I felt sick with memories of how, as a biologist and then a biochemist, I was schooled to the routine of fixing, pinning, pulping, homogenising, separating and purifying until no trace is left of the living organisation we were looking for. It violated everything life stands for, and reinforced the illusion that the organism is nothing more than a machine, albeit, very, very complicated.

The organic whole works by mutual intercommunication. The healthy body has perfect knowledge of itself because it is most coherent: every part of it knows and responds to all other parts. There is literally a ‘wisdom of the body’, a term that physiologists use to express the perfection with which all parts of the body work together to maintain the whole.

It is exactly the same with knowing another organism, or whole ecosystems of organisms. Perfect, authentic knowledge is gained when we are most coherent with the organism or ecosystem, i.e., become one with it. That’s when we are intercommunicating most sensitively. That’s also when both knower and the known are most authentically and autonomously themselves. Isn’t this like a perfect love affair?

This ideal is approximated by the holistic knowledge that many indigenous cultures still possess, and which contemporary western science is inviting us to recover.

I have shown you a non-destructive way to know the organism. That’s just the beginning. There are other non-destructive, minimally invasive approaches based on ultra-sensitive measurement and appropriate analysis of the data, which is tantamount to deciphering the language of organisms. Unfortunately, research in this general area is severely under-funded, if at all.

The most sensitive instrumentation for studying living organisms is currently the Super-conducting Quantum Interference Device (SQUID) magnetometer that can detect the extremely small magnetic fields arising from the electric currents flowing, not just in the brain or the heart, but in the limbs and everywhere else in our liquid crystalline body. In fact, these electric currents are another manifestation of the coherence of the body, which explains why organisms are sensitive to extremely weak electromagnetic fields, and certainly to the fields from mobile phones and antennas.

We’ve had centuries of biology based on destroying and violating the organism. We already know far too much about the molecular nuts and bolts, but almost nothing on what makes the organism whole. We need to move forward to a science with love, to really understand and appreciate the organic whole that ultimately includes all that there is; which brings me to the final point.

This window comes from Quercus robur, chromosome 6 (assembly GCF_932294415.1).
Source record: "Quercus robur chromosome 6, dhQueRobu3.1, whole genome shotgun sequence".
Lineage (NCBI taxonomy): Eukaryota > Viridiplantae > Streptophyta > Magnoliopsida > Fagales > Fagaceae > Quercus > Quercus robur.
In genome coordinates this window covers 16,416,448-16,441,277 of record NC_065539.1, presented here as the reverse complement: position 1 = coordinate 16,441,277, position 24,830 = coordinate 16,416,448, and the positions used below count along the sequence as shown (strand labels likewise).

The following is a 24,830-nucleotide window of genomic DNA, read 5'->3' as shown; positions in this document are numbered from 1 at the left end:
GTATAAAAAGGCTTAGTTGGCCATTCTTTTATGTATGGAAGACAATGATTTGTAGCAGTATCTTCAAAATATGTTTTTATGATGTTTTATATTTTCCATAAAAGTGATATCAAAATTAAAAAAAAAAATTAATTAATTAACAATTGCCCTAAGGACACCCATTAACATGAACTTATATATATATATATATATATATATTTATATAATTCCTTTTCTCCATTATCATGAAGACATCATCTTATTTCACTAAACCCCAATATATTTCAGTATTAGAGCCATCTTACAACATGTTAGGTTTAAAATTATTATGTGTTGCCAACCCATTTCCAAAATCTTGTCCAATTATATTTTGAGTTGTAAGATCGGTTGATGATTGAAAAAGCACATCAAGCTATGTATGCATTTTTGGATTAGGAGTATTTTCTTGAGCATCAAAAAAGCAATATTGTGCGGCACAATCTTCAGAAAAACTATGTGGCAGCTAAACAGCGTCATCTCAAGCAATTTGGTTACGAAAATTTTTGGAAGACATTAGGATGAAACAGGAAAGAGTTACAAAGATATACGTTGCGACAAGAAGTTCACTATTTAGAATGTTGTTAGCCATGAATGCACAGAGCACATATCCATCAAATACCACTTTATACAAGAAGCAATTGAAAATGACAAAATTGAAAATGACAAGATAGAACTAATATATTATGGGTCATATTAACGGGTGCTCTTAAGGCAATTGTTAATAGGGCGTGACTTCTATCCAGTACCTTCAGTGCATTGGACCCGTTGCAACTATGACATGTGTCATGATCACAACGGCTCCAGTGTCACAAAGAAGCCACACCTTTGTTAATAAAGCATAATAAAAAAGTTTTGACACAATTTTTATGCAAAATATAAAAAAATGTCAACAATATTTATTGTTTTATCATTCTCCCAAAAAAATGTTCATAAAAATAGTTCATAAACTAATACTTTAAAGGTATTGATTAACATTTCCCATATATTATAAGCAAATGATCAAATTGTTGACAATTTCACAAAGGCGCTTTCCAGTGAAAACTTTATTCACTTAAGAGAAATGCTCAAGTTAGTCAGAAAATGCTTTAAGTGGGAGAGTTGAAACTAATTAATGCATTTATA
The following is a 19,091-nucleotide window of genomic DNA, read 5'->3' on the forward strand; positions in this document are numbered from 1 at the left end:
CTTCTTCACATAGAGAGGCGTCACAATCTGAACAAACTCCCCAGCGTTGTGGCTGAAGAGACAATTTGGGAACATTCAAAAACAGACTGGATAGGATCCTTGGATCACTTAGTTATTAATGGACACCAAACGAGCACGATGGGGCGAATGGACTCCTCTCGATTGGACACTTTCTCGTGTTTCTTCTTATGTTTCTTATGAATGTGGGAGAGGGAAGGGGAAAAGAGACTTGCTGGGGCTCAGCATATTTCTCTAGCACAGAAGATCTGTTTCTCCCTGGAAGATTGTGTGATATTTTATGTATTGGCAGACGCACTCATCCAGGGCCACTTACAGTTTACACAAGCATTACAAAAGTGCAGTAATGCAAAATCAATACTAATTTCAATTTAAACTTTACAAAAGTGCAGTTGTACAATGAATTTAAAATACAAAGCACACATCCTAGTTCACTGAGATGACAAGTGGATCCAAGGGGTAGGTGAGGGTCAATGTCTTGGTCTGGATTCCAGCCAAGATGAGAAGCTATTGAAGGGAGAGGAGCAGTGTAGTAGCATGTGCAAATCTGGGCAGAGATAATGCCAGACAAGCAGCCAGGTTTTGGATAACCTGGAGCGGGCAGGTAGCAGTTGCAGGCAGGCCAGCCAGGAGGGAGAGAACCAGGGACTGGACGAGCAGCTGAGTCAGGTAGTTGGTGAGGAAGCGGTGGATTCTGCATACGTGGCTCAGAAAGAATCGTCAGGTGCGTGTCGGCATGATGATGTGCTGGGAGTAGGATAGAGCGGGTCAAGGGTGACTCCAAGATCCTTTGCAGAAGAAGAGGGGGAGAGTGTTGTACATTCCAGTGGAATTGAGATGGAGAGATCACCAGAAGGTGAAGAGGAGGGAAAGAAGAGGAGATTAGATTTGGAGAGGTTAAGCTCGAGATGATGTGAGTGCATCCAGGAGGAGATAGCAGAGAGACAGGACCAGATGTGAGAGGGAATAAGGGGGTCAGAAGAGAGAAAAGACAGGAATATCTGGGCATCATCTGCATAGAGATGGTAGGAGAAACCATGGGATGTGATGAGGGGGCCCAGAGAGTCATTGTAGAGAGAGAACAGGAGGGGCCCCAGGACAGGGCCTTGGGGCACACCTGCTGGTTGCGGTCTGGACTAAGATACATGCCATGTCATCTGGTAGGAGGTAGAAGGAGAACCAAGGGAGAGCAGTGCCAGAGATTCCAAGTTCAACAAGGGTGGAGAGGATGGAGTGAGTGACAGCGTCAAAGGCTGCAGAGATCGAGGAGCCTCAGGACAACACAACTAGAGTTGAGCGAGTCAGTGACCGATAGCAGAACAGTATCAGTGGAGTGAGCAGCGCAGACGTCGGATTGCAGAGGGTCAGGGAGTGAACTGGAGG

Perhaps the most important aspect of the organic whole is that it is quintessentially diverse and pluralistic. The organism is the antithesis to uniformity and homogeneity. It is truly remarkable that we should habitually think of ourselves as "I" in the singular.

According to the verdict of the human genome project, we have some 30 000 genes; but alternative splicing, RNA editing and other ways in which the genetic code is modified by feedback from the environment gives us probably a thousand times as many possible proteins. A different combination of genes and proteins is active from moment to moment in each of the seventy trillions cells that make up the different tissues and organs of our body. Within the cell, each individual protein molecule will have its own diverse, ‘cytosocial’ neighbourhood of other proteins, as well as cofactors and metabolites. So much so that if ever the same kind of protein molecules clump together, as the prion-protein in mad cow disease and sickle-cell haemoglobin in sickle-cell anemia, that spells death.

What if the same principles were involved in the survival of our planet and the human species, as I have argued they might be? It is not too difficult to appreciate why we need the full diversity of cultures in the human species. The different cultures are so many repositories of wisdom necessary for our survival; they are needed to sustain the human miracle, to express the full creative human potential.

But why does it matter that the sparrow is no longer seen in my garden in London? That the frogs are dying out all over the world? That our children and grandchildren may come to feel the peculiar flutter in their heart when they see their loved one, but will never know it came from the experience of real butterflies?

Ecology tells us that the living world is interconnected and interdependent. Quantum physics says the interconnection is there all the time. Perhaps the reason we can feel other’s joys and pains with such immediacy is because we are really entangled with our fellow human beings and with all creatures large and small. The self and other are but aspects of one and the same.

That‘s why we cannot do violence to our fellow human beings or to other creatures without harming ourselves.

That ‘s why I want to science with love, to thrive with all there is in nature, that nature may never cease to set our soul on fire.

General references

Ho MW. The Rainbow and the Worm, The Physics of Organisms, 2nd ed., World Scientific, Singapore, 1998

Ho MW. Bioenergetics, S327 Living Processes, An Open University Third Level Course, Open University Press, Milton Keynes, 1995.

Ho, MW. From molecular machines to coherent organism. In Energy and Information Transfer Conference Proceedings, (F. Musumeci, ed.). World Scientific, Singapore (in press).

The slides for this presentation are available for viewing on ISIS Members’ website.